Tuesday, May 19, 2020

R.I.P.: Ken Osmond, TV's Eddie Haskell

Ken Osmond 1943 - 2020
Ken Osmond, who played the duplicitous teenager Eddie Haskell on the long-running sitcom “Leave It to Beaver,” one moment a smarmy young man when talking to parents, the next moment a devilish troublemaker when the adults were out of sight, died on Monday at his home in the Shadow Hills neighborhood of Los Angeles.

He was 76, according to The NY Times. He died complications of chronic obstructive pulmonary disease and peripheral arterial disease.

Tony Down, Jerry Mathers, Ken Osmond
Osmond appeared in all six seasons of “Leave It to Beaver,” 1957 to 1963, one of the most-watched television sitcoms of the era, then reprised the role as an adult version of Eddie in the Disney Channel revival series “The New Leave It to Beaver” in the 1980s.

For the Baby Boom generation drawn into the idealized world of postwar television families, Mr. Osmond would always be synonymous with Eddie Haskell, by turns the unctuous and mischievous friend of Wally Cleaver, a strait-laced good guy played by Tony Dow.

The Cleavers represented the classic white middle class family of the Eisenhower era, while Eddie represented danger in a ’50s kind of way — he chewed gum and wore a jean jacket.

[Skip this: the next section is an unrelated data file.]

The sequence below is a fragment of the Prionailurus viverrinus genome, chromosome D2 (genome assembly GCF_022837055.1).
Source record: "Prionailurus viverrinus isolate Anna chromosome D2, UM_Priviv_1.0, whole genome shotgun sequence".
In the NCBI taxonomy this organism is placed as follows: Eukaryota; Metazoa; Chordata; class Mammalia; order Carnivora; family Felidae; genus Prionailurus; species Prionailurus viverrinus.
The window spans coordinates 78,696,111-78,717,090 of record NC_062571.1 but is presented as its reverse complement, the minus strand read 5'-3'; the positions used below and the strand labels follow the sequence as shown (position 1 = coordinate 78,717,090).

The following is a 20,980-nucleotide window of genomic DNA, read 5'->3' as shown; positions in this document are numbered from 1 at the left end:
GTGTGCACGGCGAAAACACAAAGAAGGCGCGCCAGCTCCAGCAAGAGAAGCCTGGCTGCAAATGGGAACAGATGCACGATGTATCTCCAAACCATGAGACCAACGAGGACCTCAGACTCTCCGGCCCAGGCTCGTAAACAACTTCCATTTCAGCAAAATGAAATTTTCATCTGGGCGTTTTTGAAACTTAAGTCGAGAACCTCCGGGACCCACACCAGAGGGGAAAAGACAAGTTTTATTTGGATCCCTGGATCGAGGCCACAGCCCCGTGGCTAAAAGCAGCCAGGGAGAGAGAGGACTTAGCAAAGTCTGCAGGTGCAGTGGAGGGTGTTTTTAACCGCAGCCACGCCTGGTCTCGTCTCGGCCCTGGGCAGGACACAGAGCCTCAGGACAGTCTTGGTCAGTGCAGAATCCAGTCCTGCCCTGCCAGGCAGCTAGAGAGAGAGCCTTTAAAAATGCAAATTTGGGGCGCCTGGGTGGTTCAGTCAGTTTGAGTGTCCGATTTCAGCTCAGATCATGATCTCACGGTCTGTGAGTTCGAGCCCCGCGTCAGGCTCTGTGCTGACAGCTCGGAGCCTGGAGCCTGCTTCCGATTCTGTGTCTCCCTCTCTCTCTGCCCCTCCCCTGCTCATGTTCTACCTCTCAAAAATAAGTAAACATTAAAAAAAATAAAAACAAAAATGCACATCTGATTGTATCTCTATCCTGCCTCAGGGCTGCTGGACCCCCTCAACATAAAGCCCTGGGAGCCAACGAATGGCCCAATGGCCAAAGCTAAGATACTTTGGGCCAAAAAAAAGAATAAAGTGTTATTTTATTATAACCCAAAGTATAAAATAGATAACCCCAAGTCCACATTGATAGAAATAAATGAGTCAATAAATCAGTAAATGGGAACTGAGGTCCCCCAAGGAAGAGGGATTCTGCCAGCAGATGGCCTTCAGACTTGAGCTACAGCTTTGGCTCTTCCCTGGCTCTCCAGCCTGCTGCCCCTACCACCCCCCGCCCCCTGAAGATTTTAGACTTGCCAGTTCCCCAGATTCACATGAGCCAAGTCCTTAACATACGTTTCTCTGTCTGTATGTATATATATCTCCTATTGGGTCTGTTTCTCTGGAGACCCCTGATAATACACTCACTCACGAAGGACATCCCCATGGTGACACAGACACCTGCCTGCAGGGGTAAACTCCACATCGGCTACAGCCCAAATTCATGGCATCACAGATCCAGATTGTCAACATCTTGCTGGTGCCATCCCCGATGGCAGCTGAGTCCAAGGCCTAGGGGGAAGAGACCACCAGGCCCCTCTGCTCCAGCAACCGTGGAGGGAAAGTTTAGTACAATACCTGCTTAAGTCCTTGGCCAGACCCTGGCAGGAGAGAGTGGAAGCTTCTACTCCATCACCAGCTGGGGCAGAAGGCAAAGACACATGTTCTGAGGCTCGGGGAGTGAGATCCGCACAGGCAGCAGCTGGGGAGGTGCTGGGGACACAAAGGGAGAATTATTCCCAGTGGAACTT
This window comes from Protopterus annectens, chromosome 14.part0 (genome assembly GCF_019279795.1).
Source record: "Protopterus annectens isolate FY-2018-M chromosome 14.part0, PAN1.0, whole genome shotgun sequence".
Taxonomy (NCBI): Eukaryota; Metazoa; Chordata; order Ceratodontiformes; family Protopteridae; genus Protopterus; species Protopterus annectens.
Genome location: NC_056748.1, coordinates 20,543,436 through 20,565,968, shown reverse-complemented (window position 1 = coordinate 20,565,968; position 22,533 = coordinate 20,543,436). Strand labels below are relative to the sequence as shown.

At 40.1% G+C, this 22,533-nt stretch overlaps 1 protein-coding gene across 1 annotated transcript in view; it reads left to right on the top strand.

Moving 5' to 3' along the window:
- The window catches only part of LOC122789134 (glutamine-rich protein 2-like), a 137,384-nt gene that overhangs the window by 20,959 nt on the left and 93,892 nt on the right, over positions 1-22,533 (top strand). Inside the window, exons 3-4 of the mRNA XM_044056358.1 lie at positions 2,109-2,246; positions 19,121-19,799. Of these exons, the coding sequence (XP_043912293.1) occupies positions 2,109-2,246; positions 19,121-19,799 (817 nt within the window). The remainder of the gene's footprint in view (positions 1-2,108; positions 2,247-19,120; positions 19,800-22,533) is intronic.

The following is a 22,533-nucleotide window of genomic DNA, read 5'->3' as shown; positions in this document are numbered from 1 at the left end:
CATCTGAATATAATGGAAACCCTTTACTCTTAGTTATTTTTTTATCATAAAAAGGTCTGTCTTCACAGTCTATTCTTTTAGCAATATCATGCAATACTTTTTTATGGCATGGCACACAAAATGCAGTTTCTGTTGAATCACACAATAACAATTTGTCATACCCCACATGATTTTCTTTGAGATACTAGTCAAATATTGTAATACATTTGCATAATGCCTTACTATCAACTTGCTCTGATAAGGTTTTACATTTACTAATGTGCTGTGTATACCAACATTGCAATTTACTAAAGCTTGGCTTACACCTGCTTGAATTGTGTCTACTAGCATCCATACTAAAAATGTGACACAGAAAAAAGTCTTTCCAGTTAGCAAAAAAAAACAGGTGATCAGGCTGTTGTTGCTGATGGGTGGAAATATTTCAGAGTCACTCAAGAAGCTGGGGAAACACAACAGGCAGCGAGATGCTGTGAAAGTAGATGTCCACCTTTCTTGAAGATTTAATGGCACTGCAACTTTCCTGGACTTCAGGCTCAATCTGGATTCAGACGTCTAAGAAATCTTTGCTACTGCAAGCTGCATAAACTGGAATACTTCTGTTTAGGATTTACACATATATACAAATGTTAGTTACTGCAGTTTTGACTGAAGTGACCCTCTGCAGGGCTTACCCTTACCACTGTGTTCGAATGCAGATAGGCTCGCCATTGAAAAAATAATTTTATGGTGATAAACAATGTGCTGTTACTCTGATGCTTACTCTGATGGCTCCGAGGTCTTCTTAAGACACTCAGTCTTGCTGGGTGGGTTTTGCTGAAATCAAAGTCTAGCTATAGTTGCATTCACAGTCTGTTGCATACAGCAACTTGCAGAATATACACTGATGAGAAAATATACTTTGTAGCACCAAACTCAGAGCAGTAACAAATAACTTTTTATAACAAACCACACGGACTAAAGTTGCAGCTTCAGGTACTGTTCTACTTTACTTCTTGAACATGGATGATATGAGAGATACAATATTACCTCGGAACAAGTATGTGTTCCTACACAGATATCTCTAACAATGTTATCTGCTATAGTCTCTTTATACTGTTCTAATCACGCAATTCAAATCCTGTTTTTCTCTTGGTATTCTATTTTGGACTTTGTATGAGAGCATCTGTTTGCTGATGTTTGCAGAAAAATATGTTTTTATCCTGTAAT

Mostly, he sucked up to Wally’s parents, June and Ward Cleaver, played by Barbara Billingsley and Hugh Beaumont, and then poked fun at them when they weren’t looking. He treated Wally’s little brother, Theodore, nicknamed the Beaver, played by Jerry Mathers, as a useless irritant.

Officer Osmond
“Oh, good afternoon, Mrs. Cleaver,” was a typical Eddie greeting. “I was just telling Wallace how pleasant it would be for Theodore to accompany us to the movies.” Viewers knew that having the Beaver go to the movies with them was the last thing Eddie had in mind, and that he would find a way to ditch him.

June would sometimes raise a skeptical eyebrow at Eddie, but for the most part she played along with his obsequious manner and almost never confronted him.

In time, Eddie Haskell became so indelibly associated with Osmond that he found it difficult to escape being cast as an Eddie Haskell type, and he left television and joined the Los Angeles Police Department.

As an officer on motorcycle patrol, he grew a mustache to disguise himself. In 1980, he was shot three times in a chase with a suspected car thief but escaped serious injury: One bullet was stopped by his belt buckle, the others by his bulletproof vest. He was put on disability and retired from the force in 1988.

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